Kentucky Prosecutor: Being Hispanic 'Probable Cause' to be Pulled Over

A Kentucky prosecutor has come under fire after saying that being Hispanic is probable cause for being pulled over.


Courtroom footage captured Oldham County Attorney John K. Carter’s words on video on Oct. 14.

Mauro Martinez, who is Guatemalan, was pulled over last July, allegedly for speeding (although Martinez insists he was not speeding). The speeding charge did not stick, though; rather, Martinez was charged for driving without a license because he could only provide a Guatemalan ID card.

At a court hearing regarding the citation, Travis Combs, an assistant court attorney, said, “I think that their main issue is that [Martinez was] stopped because [he’s] Hispanic.”

Dawn Elliott, the attorney representing Martinez, said, “Yeah, that’s our issue.”

To this, Carter said, “That’s probable cause.”

“I’m going to act like I didn’t hear that,” Elliott said.

“I am too,” said Oldham District Judge Diana Wheeler.

Since the release of the footage, Carter has insisted that his remarks were taken out of context.

“I was looking at the citation,” he said in a subsequent interview. “I thought they were talking about the cop not citing him with a speeding charge.”

“I never made any reference to the ethnicity of the defendant,” Carter added. “And you won’t find it anywhere on the tape.”

Combs said he doesn’t believe Oldham County has a problem with Hispanic profiling and wasn’t sure Carter’s comments were referring to Martinez’s race or not.

However, Elliott disagreed with Combs’s assessment and believes Carter came up with his explanation after the video went viral.

“Clearly he had an opportunity to clear that up on the record over 24 hours ago, but now there’s a buzz about it,” Elliott said. “My reaction and the judge’s reaction speaks for itself. We certainly interpreted him talking about probable cause for my client’s ethnicity.”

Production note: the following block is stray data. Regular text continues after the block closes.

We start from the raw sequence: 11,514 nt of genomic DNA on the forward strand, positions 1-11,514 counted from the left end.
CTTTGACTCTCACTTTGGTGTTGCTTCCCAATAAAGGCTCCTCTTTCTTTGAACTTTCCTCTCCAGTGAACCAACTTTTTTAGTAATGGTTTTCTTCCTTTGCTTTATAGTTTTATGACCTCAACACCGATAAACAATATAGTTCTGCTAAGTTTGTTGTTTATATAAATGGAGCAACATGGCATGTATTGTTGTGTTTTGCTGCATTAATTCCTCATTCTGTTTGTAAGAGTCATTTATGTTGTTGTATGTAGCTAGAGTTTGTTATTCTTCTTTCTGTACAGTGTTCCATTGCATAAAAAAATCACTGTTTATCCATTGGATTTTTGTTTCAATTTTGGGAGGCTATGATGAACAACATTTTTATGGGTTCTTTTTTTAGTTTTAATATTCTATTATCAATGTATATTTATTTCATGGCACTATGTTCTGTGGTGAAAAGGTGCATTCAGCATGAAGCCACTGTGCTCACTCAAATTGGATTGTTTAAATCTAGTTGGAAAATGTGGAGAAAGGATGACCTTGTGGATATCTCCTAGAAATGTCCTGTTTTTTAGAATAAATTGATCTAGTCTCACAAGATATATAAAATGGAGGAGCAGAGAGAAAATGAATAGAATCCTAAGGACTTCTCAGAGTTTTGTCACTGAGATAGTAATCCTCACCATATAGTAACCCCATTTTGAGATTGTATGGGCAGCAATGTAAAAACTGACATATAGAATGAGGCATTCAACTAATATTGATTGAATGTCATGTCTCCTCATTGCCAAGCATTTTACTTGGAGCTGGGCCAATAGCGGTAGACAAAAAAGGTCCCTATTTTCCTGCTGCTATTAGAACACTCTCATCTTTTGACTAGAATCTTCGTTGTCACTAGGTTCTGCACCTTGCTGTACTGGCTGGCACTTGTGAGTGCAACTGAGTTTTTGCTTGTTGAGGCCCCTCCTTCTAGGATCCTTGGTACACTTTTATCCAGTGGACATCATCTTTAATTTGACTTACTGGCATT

She also said that, in Oldham County, people do in fact get pulled over “simply because they’re Hispanic.”

“Since this story came to light, there have been a lot of attorneys who practice in both Jefferson County and Oldham [County] who say they see quite a few more Hispanic individuals who go to court,” she said.

She also described a plea bargain deal the prosecutor’s office frequently offers to people with Hispanic last names, further emphasizing her concern with racial profiling.

“Before we even got to the point of getting to court, the other assistant county attorney, Daniel Fenley, said ‘if your guy was to plead guilty here’s a guilty plea form that we have for people that have that type of last name,'” Elliott recounted.

According to Fenley, though, the plea deal has nothing to do with racial profiling.

“I looked at his last name and saw that he had an interpreter,” Fenley said, “and my question was is he here legally and can he get a license.”

Fenley claimed he was referring to a deal where the attorney’s office offers people who plead guilty without a license a 90-day conditional discharge.

But Elliott believes her client was pulled over for being Hispanic to begin with and that speeding was never an issue, speaking to the larger issue of racism in the county: “The officer on the citation stated that he was speeding yet he didn’t charge him with a moving violation.”

“It’s our contention that he was stopped because he was driving while brown,” Elliott said.

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